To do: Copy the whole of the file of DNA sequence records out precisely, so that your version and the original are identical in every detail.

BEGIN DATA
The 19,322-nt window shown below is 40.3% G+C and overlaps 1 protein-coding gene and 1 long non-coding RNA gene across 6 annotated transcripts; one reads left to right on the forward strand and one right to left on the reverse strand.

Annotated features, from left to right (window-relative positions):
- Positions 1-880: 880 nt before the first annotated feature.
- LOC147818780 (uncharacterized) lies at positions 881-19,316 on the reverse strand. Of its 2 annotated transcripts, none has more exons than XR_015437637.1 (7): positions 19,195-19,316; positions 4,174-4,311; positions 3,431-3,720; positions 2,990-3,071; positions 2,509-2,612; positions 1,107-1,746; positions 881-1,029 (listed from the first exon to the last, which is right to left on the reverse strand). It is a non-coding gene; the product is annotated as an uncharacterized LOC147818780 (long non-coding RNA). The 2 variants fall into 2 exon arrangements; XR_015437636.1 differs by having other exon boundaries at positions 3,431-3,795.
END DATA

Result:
The 19,322-nt window shown below is 40.3% G+C and overlaps 1 protein-coding gene and 1 long non-coding RNA gene across 6 annotated transcripts; one reads left to right on the forward strand and one right to left on the reverse strand.

Annotated features, from left to right (window-relative positions):
- Positions 1-880: 880 nt before the first annotated feature.
- LOC147818780 (uncharacterized) lies at positions 881-19,316 on the reverse strand. Of its 2 annotated transcripts, none has more exons than XR_015437637.1 (7): positions 19,195-19,316; positions 4,174-4,311; positions 3,431-3,720; positions 2,990-3,071; positions 2,509-2,612; positions 1,107-1,746; positions 881-1,029 (listed from the first exon to the last, which is right to left on the reverse strand). It is a non-coding gene; the product is annotated as an uncharacterized LOC147818780 (long non-coding RNA). The 2 variants fall into 2 exon arrangements; XR_015437636.1 differs by having other exon boundaries at positions 3,431-3,795.